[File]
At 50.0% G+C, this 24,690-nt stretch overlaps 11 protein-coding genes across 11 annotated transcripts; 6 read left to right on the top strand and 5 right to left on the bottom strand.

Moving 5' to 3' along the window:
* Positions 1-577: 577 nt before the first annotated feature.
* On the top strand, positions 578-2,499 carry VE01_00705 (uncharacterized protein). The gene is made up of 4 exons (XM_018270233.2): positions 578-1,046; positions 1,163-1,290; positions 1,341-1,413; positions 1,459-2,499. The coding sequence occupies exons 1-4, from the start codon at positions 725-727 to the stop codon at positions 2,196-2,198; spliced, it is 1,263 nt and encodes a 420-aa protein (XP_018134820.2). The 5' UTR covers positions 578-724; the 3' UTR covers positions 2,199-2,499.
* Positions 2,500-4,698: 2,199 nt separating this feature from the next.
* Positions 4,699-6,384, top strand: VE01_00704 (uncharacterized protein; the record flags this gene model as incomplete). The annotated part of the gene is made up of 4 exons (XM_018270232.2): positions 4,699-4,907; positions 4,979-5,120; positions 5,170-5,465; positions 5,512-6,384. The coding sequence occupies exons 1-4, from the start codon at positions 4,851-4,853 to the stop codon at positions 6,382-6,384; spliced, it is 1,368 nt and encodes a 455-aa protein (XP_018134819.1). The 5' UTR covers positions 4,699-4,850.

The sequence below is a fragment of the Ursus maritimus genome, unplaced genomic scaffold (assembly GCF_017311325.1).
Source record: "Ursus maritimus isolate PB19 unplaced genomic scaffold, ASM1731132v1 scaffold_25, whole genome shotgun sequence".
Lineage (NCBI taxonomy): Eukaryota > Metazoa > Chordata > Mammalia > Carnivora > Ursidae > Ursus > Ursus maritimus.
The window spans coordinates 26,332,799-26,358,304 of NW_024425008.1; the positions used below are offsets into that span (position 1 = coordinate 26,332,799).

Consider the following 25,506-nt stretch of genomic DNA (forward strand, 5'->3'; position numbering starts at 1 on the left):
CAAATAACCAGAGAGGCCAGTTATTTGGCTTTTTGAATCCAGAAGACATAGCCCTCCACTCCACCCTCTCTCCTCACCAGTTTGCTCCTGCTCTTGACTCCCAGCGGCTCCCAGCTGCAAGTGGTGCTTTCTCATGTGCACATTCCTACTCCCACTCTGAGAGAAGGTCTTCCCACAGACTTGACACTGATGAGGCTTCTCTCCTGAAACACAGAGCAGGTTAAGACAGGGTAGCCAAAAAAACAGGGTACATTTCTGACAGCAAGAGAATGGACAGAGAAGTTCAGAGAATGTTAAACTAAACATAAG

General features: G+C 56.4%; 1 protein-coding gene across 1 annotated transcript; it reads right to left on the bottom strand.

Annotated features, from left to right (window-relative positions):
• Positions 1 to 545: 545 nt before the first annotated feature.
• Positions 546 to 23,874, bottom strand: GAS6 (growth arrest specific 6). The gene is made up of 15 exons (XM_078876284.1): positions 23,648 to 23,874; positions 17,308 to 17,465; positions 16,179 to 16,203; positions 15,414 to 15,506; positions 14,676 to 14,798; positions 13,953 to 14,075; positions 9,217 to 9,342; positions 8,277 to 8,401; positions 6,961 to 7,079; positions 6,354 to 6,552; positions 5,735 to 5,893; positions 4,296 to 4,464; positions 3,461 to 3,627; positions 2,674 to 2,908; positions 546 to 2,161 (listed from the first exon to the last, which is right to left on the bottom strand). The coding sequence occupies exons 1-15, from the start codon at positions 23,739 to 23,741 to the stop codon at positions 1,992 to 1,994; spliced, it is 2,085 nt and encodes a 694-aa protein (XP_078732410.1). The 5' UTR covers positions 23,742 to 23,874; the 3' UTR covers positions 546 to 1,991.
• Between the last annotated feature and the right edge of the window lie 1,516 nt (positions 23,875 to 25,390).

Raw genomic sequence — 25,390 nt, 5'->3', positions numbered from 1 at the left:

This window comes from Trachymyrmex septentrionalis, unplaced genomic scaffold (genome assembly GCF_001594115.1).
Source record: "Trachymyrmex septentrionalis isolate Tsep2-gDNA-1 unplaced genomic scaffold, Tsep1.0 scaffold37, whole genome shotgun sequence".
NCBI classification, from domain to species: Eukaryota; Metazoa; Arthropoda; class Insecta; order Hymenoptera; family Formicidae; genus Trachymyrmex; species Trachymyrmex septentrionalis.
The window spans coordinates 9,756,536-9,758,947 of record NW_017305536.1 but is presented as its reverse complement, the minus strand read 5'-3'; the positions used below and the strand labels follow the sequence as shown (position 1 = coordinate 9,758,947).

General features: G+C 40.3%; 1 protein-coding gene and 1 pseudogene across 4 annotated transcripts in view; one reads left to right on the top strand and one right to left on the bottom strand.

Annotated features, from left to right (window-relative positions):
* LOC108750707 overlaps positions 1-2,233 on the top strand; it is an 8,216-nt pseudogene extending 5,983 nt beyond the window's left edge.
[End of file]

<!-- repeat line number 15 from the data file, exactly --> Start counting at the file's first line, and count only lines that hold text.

• Positions 1 to 545: 545 nt before the first annotated feature.